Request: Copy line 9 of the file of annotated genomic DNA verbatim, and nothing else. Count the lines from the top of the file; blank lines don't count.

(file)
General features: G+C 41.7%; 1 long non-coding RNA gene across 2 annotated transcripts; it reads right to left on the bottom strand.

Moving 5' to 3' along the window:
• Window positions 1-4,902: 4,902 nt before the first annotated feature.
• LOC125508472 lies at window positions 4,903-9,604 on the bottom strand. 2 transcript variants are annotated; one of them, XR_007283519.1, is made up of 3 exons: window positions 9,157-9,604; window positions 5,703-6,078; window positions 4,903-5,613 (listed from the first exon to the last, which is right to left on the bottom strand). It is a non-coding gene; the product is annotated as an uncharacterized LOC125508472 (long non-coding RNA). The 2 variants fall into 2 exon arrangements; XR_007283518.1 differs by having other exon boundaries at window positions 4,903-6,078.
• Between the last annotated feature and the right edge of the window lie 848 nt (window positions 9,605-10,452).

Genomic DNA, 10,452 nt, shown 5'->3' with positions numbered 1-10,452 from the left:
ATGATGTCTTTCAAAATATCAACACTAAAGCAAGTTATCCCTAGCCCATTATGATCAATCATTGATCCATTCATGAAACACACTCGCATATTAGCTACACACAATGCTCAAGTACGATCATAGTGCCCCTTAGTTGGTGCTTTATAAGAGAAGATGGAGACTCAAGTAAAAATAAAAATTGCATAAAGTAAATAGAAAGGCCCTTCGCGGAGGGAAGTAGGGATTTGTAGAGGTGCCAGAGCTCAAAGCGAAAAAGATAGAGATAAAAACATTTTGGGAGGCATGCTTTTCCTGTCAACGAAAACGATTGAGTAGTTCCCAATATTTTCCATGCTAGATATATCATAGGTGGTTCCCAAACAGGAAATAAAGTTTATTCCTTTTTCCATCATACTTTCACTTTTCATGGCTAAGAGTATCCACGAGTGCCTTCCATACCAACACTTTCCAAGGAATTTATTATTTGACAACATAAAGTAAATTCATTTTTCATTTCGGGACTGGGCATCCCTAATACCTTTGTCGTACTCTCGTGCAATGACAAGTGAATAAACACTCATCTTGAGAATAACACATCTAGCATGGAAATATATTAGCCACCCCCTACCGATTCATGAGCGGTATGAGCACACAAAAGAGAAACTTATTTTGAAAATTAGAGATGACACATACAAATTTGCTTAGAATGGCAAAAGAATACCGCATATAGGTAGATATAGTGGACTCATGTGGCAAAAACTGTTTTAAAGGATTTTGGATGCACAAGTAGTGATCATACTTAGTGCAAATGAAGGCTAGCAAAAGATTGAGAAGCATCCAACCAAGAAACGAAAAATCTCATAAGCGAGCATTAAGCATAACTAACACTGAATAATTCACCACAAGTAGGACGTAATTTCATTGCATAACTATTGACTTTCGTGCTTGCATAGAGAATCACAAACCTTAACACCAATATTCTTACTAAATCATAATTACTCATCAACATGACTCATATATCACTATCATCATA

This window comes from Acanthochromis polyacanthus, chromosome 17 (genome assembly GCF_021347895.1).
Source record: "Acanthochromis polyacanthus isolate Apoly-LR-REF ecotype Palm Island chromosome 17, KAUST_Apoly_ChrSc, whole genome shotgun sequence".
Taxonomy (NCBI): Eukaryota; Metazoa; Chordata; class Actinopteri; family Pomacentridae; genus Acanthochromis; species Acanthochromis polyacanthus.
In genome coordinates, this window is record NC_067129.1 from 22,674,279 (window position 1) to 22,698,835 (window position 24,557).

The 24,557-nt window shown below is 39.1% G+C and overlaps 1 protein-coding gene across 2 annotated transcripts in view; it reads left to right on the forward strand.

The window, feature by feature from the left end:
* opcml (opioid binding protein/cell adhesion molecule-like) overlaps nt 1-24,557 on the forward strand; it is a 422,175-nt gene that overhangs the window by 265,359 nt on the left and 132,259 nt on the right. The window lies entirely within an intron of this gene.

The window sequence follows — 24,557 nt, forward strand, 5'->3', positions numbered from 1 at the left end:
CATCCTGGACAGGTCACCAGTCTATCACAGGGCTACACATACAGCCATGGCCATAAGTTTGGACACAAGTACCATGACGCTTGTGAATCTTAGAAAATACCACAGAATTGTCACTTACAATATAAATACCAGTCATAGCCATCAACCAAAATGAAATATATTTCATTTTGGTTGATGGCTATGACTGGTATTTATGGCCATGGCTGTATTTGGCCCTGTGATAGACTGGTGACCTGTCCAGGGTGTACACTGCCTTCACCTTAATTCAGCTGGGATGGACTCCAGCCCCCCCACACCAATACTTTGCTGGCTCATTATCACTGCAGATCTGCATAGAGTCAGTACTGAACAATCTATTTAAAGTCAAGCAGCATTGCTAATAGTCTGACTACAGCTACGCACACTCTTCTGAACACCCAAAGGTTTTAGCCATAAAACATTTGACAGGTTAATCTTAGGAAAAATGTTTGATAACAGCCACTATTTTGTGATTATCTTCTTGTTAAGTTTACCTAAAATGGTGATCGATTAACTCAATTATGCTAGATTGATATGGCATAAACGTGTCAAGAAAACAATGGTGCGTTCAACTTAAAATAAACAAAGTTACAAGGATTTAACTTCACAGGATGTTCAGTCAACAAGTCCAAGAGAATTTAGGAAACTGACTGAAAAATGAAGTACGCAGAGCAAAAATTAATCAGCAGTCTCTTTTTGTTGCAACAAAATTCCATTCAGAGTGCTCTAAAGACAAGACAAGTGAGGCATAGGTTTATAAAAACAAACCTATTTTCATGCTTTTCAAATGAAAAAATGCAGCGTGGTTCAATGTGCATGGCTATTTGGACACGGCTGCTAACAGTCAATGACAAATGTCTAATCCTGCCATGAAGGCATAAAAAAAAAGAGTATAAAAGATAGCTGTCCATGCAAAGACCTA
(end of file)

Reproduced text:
Source record: "Acanthochromis polyacanthus isolate Apoly-LR-REF ecotype Palm Island chromosome 17, KAUST_Apoly_ChrSc, whole genome shotgun sequence".